For a glimpse into the future of clinical analytics, consider the approach that public health researchers have been using for years.
It’s not often that you sense a sea change in a large industry through a single event, but a few weeks ago, I experienced exactly that with regard to healthcare. I was just picking up eardrops at my local pharmacy. My ear hurt from an infection. It had been an issue for five weeks, starting with hearing loss and wax impaction. I was ready for medication. Then my pharmacist said, “That will be $177.00”. My face dropped. It was the shock of an HDHP newbie and it was the moment I realized how profoundly healthcare is changing.
In caring for patients, collaboration between providers is key to successful outcomes. However, since hospitals and other healthcare providers frequently use multiple, disparate systems, exchanging information and even communicating basic data can often be quite challenging. And when trying to coordinate resources for appointments and medical events, these differences can present insurmountable obstacles that frustrate patients, providers and office staff alike.
As providers begin to see the effects of ICD-10, it becomes more important than ever to review your Clinical Documentation Improvement (CDI) program. The increased specificity that ICD-10 demands, along with the productivity concerns, provides the impetus to not only improve your documentation, but also all your processes around CDI. Succeeding now means we need to work smarter, and that reinforces the need for a multi-faceted approach to maximize our CDI results. Whether you have a well-established CDI program, are just getting started or somewhere in between, here are five areas to review to ensure you’re getting the most out of your CDI efforts.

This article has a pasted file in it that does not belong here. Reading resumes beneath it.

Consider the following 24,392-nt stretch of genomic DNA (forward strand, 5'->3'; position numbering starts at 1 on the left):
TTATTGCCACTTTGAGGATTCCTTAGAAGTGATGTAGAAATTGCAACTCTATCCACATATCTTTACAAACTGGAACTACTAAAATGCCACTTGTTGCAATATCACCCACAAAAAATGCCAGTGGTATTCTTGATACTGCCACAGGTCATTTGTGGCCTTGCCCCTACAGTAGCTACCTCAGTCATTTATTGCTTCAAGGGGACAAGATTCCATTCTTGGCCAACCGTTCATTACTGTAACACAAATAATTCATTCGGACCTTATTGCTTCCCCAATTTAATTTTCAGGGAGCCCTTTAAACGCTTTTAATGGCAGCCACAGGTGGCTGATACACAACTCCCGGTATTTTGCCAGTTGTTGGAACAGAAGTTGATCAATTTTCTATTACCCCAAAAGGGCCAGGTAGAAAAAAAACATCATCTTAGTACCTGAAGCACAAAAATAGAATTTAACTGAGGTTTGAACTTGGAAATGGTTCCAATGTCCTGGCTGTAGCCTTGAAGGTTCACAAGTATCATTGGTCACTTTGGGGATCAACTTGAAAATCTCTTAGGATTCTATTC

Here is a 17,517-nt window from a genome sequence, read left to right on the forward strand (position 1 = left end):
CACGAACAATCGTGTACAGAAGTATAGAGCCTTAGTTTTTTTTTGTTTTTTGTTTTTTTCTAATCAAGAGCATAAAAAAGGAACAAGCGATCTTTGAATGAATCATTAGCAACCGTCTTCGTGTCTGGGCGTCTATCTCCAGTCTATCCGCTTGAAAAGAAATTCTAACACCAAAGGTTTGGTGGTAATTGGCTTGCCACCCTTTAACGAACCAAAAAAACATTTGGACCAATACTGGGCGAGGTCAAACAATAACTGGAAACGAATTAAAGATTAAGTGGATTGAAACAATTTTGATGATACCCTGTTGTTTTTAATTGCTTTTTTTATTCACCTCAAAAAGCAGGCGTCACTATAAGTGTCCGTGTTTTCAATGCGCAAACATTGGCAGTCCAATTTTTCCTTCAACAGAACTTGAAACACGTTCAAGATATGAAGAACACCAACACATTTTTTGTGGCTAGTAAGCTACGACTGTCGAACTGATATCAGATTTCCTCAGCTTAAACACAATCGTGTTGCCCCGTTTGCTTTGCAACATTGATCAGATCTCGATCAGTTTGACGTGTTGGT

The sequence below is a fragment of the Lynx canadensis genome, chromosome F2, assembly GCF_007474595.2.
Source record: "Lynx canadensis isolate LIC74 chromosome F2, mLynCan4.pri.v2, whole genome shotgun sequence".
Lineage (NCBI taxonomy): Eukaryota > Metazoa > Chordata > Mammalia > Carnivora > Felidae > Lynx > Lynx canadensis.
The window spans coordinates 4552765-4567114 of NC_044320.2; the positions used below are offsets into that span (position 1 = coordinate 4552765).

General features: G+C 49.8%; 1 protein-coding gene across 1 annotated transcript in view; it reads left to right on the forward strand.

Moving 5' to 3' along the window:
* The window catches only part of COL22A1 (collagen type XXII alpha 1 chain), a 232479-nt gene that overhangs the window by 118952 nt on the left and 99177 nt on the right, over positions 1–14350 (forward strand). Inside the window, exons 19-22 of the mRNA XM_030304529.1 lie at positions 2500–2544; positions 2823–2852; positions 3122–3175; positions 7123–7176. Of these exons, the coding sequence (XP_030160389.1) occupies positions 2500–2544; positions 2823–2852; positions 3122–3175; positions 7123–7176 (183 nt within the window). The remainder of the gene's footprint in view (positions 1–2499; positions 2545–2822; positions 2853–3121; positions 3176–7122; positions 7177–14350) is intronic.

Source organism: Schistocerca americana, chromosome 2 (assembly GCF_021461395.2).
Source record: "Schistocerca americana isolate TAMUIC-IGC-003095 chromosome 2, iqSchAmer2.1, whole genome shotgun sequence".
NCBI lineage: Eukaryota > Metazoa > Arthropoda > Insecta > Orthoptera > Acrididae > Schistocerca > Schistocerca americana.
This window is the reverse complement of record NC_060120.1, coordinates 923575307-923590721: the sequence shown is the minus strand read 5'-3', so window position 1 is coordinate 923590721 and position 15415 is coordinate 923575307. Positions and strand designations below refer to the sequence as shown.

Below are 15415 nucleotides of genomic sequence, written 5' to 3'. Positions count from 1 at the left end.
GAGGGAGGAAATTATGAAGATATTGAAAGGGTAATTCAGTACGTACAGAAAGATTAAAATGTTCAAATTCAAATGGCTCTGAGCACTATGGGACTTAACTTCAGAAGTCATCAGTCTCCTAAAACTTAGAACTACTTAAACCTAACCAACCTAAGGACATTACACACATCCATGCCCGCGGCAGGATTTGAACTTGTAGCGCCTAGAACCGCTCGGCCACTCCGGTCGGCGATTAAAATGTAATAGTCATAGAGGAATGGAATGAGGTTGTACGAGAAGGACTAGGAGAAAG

Consumer focus on health records is really heating up. I recently searched Twitter for the phrase “medical records” and found that, between Aug-Sept 2015, the number of news tweets increased by 80% over the previous 6 months. It’s attracting a lot of media attention and people are starting to ask: “Where exactly is my medical record?” and “What kind of information is not included in my medical record?”
Patient Scheduling is a critical but often underappreciated element of care delivery. Despite the high profile role it plays in influencing everything from the patient experience and financial performance, many organizations often see it as a necessary evil of sorts, relying on dated systems or add-on functionality from their EHR to manage appointments. Whether each department manages its own scheduling or you have a call center, using an Enterprise Scheduling system improves the experience for all stakeholders in care delivery.